WASHINGTON – Audubon staff, members, and volunteers have been organizing and participating in events across the country to mark Earth Day 2022, including a virtual roundtable hosted by the White House which featured Audubon CEO, Dr. Elizabeth Gray, and a ceremony at Seward Park in Seattle, Washington where President Biden signed an executive order to “strengthen America’s forests, boost wildfire resilience, and combat global deforestation.”

“From our staff working in the nation’s capital to our nature centers across the country, including Seward Park, our conservation mission is front and center throughout the year at Audubon. To celebrate Earth Day with the President and other administration leaders has been an honor for all of us,” said Dr. Elizabeth Gray, CEO, National Audubon Society.

The executive order President Biden signed does a number of things, including directing the production of a new federal report on nature-based solutions, creating the first U.S. National Nature Assessment, and ordering various federal agencies to increase wildfire resilience and forest restoration efforts, including old-growth forests. 

“Located in Seattle, Seward Park harbors old-growth forests that were once common in the region, making this an ideal location for the President to sign this executive order. Forests play an important role in delivering conservation and climate solutions across Washington state, the nation, and the globe,” said Audubon Washington Executive Director, Deborah Jensen, who attended the event with Joseph Manson, Director of Seward Park Audubon Center. “Our Center provides programs that help people of all ages find belonging in the natural world and inspires them to take action to protect birds and places they need now and in the future,” added Manson.

Old-growth forests comprise less than seven percent of all U.S. forests but have outsized importance for wildlife habitat and carbon storage. Old-growth stands like the Tongass National Forest in southeast Alaska store considerably more carbon than younger parts of the forests, both in their trees and deep soils.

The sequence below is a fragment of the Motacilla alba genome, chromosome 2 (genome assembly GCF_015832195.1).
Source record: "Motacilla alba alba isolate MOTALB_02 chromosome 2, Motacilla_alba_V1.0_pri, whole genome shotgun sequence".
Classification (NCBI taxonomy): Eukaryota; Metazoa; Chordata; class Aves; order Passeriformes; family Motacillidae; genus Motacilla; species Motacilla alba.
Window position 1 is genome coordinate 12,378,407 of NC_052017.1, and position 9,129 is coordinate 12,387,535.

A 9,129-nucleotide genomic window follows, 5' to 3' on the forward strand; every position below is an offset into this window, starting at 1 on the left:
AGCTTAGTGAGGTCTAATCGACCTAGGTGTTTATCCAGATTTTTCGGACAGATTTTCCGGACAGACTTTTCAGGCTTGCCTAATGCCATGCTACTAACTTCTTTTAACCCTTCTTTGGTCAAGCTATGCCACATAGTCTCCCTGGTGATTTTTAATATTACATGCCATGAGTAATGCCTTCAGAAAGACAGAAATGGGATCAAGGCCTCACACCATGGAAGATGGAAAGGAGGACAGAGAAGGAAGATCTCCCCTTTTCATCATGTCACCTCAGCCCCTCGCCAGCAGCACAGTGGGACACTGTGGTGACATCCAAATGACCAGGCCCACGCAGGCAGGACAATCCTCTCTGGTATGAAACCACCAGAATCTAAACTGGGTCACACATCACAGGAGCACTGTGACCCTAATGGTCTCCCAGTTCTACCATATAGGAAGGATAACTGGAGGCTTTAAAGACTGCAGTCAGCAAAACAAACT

“Birds tell us we need to take climate action and forests are not only strongholds for birds, but also for our nation’s climate resilience,” said Gray. “They naturally store carbon dioxide in their trees, shrubs, and soils, and keep carbon pollution out of the atmosphere. Conservation and restoration of our nation’s forests will increase habitat for ever-threatened birds and other wildlife, clean our air and water, and create new jobs.” 

On Thursday, Dr. Gray participated in a virtual roundtable hosted by the White House titled, “Knowledge In Nature: How Nature Can Help Grow a Better Future” where she spoke along with other national leaders on the importance of nature-based solutions, building climate resilience, and reacted to the announcement of the first U.S. National Nature Assessment.  

“This kind of large-scale assessment will allow governments, academics, and the non-profit community to set goals collectively, Dr. Gray said. “Past assessments of nature have left people out of the equation. This is an opportunity to include people-centric data, so that we can identify threats or conservation challenges that all types of communities are facing and develop solutions together.”  

Read more about Audubon’s Earth Day events here 

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Media Contact: Matt Smelser, matt.smelser@audubon.org 

About Audubon 

The National Audubon Society protects birds and the places they need, today and tomorrow, throughout the Americas using science, advocacy, education and on-the-ground conservation. Audubon's state programs, nature centers, chapters and partners have an unparalleled wingspan that reaches millions of people each year to inform, inspire and unite diverse communities in conservation action. Since 1905, Audubon's vision has been a world in which people and wildlife thrive. Audubon is a nonprofit conservation organization. Learn more how to help at www.audubon.org and follow us on Twitter and Instagram at @audubonsociety.

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